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Oklahoma City National Memorial & Museum

620 N Harvey Ave., Oklahoma City, Oklahoma

Located on the former site of the Alfred P. Murrah Federal Building in downtown Oklahoma City, the Oklahoma City National Memorial & Museum is a powerful living memorial and experiential museum that honors the victims, survivors, and rescuers of the Oklahoma City bombing of April 19, 1995.

The Outdoor Symbolic Memorial comprises the bronze-clad Gates of Time, Reflecting Pool, the Field of Empty Chairs with 168 chairs honoring the 168 people killed, Survivor Tree, Rescuers’ Orchard, and a special area for children. The Memorial Museum features videos, stories, interactive displays, and artifacts that tell the story of the deadly terrorist attack.

Visitors can explore the museum and memorial on a self-guided tour. Several options are suggested, depending on the time available and whether the party includes younger visitors. Ranger-led interpretative programs are available between Memorial Day and Labor Day. For access to the museum archives, visit on a private tour with a museum guide.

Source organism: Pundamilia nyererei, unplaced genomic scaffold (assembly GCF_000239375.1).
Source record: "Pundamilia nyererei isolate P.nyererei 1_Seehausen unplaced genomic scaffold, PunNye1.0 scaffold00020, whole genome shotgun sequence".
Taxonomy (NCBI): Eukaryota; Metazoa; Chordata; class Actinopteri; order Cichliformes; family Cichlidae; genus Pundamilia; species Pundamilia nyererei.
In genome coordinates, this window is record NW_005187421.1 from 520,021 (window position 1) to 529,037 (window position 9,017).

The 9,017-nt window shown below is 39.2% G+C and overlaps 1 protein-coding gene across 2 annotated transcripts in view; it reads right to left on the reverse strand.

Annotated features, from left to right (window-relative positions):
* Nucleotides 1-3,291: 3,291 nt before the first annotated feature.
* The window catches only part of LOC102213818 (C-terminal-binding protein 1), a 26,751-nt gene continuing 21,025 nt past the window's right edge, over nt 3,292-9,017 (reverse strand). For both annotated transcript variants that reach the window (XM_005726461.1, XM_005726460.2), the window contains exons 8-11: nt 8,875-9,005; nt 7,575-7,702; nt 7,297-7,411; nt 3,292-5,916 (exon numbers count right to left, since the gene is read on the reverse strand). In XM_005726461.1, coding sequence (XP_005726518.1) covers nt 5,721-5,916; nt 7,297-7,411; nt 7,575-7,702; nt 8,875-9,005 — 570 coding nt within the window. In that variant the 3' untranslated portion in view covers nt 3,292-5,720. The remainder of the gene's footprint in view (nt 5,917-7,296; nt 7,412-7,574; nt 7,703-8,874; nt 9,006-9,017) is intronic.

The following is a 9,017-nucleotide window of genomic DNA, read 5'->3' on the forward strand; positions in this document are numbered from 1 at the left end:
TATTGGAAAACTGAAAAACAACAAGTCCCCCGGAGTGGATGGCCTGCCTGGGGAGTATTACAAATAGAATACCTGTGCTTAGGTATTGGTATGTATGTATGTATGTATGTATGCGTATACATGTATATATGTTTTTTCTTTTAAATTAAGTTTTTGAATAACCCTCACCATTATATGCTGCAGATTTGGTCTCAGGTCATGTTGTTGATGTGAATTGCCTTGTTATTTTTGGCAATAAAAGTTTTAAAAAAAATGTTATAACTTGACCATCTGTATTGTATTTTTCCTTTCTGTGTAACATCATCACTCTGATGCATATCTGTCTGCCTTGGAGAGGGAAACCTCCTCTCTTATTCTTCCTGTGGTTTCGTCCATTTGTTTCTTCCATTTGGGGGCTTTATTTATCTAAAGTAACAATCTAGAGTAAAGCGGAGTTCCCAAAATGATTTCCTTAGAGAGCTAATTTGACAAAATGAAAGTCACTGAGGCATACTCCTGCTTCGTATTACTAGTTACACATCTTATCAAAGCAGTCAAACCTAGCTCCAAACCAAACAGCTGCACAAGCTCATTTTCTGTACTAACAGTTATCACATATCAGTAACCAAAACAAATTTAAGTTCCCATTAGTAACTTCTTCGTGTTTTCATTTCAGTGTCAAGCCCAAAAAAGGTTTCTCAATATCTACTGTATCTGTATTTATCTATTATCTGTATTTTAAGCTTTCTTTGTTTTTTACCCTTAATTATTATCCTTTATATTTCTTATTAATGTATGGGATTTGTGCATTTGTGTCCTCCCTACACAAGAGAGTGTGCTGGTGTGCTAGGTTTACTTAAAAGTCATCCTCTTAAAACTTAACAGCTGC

• Entrance to the Oklahoma City National Memorial is free; there is a fee to enter the museum.

  • Children aged 5 and under enter the museum for free.

  • Be respectful and mindful that the memorial is a place of remembrance.

  • The official memorial and museum app offers suggested tours and interactive learning tools to help visitors plan for and learn about their trip.

The Oklahoma City National Memorial & Museum is located in downtown Oklahoma City, on North Harvey Avenue. Metered street parking is available around the memorial, and there are paid garages and parking lots nearby.

The Outdoor Symbolic Memorial is always open and can be visited at any time. The museum is open Monday through Saturday from morning until evening and Sunday from midday to evening, with closures for major holidays. After dusk, lights illuminate the Gates of Time and the Field of Empty Chairs.

A hundred-year-old American elm, the Survivor Tree is the only tree in the surrounding area that survived the bombing. Overlooking the Reflecting Pool, it stands as a beacon of hope, resiliency, and survival. Planted around the Survivor Tree are Oklahoma redbud trees, which represent the first responders from Oklahoma, and a Chinese pistache and Amur maple, which represent the rescuers who came from across the country and around the world.


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